Horses and mules have long drawn tourist carriages through Jordan's ancient city of Petra, but animal rights concerns are driving a project to start replacing them with electric vehicles.
A small fleet of 10 rechargeable e-carts now take visitors through the rose-coloured Siq or gorge leading to the famed capital of the Nabateans, which dates back to the first century BC.
"There is no pollution or smoke" and the change has "reduced the cases of animal mistreatment," said Suleiman Farajat, head of the Petra Development and Tourism Regional Authority.
The golf buggy-style vehicles have less impact because "sometimes the carriage wheels hit the sides of the Siq ... the horse dung caused a bad smell in the place, and cleaning it was not easy.
"It was an unpleasant experience for the tourists, the horses and us," said Farajat.
Animal rights group PETA, which had criticised the use of the often scrawny and overworked draft animals, has described the project as a "major first step to protect working animals".
The group hailed the "game-changing vehicles" and added that it hopes to work with officials "toward the day when there will be only animal-free transportation at Petra".
For now the Petra authority says it will keep some of the horses "to preserve the character of the place, as it is a world heritage site".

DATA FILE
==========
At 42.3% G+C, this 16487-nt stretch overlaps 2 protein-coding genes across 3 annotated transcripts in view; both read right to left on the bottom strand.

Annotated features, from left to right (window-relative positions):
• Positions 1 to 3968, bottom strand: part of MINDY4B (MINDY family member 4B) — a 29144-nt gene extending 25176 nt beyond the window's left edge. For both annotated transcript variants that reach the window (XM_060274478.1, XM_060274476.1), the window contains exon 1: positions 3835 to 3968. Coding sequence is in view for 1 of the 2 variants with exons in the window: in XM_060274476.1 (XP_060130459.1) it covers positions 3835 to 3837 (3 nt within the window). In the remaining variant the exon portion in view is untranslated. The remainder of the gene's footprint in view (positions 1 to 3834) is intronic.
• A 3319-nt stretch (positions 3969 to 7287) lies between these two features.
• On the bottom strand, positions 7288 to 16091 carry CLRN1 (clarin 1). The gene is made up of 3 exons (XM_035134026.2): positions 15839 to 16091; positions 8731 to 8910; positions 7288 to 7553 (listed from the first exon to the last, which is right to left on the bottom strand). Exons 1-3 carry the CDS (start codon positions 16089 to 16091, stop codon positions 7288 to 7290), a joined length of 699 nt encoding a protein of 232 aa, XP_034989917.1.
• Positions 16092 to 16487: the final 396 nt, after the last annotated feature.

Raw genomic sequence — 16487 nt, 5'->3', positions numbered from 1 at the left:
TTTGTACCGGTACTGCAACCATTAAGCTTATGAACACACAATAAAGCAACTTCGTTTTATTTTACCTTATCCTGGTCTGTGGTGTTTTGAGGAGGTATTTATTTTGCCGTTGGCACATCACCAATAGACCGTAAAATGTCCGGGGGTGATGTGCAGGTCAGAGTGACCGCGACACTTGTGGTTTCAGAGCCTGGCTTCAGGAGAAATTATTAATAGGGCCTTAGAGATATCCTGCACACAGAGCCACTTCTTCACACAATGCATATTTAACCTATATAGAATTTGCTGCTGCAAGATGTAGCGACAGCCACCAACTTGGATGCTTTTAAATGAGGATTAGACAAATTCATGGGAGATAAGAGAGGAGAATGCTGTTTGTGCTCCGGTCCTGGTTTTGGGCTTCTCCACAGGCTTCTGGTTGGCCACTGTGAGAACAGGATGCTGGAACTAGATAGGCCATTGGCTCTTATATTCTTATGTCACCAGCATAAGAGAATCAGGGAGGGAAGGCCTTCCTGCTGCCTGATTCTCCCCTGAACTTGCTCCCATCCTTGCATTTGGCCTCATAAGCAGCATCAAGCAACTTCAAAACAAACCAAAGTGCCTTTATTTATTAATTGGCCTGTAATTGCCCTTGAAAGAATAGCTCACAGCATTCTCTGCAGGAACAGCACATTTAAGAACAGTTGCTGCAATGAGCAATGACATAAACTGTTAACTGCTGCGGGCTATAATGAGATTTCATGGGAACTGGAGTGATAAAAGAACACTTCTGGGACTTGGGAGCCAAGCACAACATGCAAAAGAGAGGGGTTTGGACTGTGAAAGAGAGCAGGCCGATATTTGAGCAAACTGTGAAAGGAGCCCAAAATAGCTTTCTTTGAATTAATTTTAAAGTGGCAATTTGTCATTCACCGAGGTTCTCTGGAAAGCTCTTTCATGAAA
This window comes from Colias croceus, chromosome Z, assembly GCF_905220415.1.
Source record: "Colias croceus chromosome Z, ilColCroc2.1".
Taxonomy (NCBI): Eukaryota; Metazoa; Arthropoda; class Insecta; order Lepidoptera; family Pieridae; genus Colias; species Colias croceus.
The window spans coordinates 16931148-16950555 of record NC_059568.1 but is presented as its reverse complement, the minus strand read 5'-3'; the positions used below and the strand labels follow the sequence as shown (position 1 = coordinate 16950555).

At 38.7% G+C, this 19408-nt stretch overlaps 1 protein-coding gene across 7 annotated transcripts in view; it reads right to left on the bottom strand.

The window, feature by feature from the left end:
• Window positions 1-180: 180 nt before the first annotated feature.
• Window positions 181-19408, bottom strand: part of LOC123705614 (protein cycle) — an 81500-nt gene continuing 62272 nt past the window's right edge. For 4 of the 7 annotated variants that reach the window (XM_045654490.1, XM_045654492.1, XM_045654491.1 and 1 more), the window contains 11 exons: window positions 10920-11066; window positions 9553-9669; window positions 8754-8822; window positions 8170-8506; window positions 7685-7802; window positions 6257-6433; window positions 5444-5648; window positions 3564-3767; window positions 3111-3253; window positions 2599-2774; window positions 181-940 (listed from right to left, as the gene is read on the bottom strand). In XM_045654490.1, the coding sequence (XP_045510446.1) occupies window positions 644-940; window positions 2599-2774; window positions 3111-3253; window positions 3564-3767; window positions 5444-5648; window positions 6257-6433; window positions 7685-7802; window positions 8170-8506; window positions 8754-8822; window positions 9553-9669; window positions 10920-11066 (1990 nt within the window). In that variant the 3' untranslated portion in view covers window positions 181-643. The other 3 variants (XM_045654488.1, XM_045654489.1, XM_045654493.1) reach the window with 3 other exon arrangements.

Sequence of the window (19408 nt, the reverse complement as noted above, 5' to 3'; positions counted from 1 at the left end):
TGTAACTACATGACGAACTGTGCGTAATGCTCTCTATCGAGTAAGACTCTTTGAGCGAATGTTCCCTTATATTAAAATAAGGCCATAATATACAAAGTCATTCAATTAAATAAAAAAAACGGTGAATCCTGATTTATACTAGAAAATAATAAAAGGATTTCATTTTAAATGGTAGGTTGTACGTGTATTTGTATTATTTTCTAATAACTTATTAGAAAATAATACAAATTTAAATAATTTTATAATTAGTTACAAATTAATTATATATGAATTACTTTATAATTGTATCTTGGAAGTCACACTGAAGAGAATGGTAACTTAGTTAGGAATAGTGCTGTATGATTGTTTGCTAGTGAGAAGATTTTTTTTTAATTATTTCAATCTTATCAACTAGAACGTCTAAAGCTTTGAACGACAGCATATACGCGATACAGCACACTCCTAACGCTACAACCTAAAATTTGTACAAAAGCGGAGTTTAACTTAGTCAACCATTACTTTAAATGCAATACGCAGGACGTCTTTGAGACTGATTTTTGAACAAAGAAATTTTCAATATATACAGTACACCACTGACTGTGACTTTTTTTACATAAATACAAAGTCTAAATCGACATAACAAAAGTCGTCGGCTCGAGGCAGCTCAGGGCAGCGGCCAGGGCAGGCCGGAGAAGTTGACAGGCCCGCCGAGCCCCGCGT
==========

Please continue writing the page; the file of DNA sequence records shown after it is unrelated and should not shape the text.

- 'This amazing place' -
The change has however also been hailed for another reason -- helping to make the UNESCO World Heritage Site far more accessible to elderly and disabled visitors.
Austrian tourist Rudy, 43, who uses a wheelchair, said he had repeatedly postponed a visit because of the Covid-19 pandemic, and was now "very happy" to have made the trip.
"Disabled people but also people who have difficulty walking for a long distance ... now have a chance to see this amazing place."
A US tourist named Angie, 60, agreed: "It seems a little bit out of character to have these in a beautiful place like this. But at our age, it was nice to come back in an electric cart."
Jordan's tourism industry is recovering from the blow of Covid-19, having previously relied on it for more than 10 percent of its GDP. The pandemic slashed revenues from $5.8 billion in 2019 to $1 billion last year.
Petra, Jordan's most famous tourism site, provides a living for hundreds of families.
The move to replace 12 horse-drawn carriages with 10 e-carts was agreed with the horse owners' association.
Foreign tourists pay 25 dinars ($35) and Jordanians 15 dinars for the round trip from the visitor centre to the archaeological site.
The association receives 75 percent of the income, while 25 percent goes to the authority, said Farajat.
The head of the association, Mohammad Amarat, said those operating the electric carts earn more than 300 Jordanian dinars (about $423) per month.
One benefit is that the carts can carry five passengers, compared to just two in the horse-drawn carriages.
He prefers the new vehicles because previously the horses "were tired, their income was less, and the journey time was longer".